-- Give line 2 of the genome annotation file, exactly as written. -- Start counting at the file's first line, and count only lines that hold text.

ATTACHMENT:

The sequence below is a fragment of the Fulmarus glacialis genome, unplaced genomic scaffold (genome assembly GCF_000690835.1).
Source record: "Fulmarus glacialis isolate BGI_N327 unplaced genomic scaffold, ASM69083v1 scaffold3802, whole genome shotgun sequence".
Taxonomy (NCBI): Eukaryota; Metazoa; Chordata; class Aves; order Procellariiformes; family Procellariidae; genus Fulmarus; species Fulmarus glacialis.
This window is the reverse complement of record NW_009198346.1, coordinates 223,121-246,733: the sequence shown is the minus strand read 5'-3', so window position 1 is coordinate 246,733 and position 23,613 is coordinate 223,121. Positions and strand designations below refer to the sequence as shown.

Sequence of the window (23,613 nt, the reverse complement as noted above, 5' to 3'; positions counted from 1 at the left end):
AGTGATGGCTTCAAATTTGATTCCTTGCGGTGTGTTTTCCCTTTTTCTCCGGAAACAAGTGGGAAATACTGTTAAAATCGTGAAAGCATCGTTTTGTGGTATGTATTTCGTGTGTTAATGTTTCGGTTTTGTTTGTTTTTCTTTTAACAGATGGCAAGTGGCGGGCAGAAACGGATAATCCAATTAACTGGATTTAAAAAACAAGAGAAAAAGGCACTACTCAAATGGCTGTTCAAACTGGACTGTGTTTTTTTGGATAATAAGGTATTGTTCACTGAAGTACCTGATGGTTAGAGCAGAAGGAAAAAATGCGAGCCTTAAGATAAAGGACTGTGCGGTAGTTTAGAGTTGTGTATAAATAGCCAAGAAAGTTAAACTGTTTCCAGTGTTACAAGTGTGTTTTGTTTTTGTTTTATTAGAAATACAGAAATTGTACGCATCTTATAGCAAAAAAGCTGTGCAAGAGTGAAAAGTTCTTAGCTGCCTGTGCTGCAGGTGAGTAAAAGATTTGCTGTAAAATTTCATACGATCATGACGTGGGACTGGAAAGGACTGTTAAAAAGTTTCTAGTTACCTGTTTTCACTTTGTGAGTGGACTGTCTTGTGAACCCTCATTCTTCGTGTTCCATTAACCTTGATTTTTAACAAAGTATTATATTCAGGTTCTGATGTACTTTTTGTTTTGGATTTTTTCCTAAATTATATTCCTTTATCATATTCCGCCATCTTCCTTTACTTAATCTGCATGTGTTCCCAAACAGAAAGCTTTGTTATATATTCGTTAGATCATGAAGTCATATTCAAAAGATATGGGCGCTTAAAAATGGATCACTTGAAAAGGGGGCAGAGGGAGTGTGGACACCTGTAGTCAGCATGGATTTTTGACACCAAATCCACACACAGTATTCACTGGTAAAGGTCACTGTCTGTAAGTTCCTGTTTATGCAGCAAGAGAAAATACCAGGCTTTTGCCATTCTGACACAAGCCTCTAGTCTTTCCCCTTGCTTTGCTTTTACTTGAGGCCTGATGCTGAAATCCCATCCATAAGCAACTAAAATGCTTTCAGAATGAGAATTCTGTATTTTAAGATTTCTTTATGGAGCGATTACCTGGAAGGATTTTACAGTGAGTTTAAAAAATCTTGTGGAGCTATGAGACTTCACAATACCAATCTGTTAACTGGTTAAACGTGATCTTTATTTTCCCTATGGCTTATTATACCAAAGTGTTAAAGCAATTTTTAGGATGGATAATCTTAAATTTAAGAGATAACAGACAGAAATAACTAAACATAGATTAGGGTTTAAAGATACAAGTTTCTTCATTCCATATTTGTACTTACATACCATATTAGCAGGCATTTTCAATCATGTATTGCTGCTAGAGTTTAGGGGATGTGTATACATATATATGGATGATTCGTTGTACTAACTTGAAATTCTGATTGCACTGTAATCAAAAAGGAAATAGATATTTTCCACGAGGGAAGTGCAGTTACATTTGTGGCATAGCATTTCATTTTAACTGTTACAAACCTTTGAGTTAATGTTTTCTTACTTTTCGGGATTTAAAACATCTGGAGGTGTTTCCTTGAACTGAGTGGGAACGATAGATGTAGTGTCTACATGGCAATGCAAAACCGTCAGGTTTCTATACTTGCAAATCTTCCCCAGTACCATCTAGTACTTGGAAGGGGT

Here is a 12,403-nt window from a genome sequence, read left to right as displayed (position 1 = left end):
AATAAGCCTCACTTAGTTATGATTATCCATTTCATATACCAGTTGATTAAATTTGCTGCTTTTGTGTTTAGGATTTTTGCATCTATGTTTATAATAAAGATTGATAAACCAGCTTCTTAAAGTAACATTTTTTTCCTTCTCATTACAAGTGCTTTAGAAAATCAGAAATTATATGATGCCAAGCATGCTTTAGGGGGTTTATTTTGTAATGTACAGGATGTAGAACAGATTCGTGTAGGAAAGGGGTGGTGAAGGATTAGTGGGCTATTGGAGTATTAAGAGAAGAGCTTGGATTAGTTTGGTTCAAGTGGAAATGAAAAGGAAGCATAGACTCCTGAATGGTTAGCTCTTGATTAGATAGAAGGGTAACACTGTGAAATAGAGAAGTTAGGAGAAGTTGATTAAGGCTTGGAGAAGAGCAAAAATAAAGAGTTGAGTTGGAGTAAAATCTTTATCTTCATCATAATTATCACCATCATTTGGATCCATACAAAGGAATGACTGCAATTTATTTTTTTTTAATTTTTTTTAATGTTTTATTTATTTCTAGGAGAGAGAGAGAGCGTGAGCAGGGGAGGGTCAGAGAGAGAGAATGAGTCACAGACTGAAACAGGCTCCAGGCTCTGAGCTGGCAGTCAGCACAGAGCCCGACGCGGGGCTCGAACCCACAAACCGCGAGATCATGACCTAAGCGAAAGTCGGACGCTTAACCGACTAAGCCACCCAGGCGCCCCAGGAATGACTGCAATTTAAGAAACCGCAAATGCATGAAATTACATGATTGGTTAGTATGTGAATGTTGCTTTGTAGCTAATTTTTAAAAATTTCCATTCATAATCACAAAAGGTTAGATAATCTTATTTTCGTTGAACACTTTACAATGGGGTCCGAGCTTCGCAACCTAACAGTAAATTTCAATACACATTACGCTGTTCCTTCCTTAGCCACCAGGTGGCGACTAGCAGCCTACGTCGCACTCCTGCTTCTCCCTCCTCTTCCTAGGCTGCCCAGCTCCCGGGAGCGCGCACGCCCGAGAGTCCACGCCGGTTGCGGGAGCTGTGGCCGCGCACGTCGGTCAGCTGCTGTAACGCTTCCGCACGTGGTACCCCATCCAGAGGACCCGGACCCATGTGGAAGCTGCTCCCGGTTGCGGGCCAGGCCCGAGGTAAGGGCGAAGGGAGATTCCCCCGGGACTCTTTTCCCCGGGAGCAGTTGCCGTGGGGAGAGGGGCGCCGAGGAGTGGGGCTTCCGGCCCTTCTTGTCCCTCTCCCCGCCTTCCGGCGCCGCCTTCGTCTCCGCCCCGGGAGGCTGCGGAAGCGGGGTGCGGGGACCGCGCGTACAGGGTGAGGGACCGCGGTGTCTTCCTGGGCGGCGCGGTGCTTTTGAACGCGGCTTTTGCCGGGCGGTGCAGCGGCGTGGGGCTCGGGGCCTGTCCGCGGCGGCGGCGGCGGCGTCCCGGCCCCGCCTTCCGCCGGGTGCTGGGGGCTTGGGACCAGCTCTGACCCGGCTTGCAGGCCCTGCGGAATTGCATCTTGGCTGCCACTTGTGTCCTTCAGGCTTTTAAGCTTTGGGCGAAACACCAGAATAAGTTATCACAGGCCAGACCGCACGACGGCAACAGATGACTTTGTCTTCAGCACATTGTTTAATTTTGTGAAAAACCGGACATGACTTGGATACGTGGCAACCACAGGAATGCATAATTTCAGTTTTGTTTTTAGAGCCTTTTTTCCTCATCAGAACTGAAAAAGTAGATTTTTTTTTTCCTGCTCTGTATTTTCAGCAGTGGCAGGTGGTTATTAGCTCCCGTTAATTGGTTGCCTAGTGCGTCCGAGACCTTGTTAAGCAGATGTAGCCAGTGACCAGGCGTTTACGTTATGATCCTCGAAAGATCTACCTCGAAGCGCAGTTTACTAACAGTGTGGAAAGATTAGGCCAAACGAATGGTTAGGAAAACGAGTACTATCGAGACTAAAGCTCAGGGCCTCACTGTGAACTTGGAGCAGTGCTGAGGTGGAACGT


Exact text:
Source record: "Fulmarus glacialis isolate BGI_N327 unplaced genomic scaffold, ASM69083v1 scaffold3802, whole genome shotgun sequence".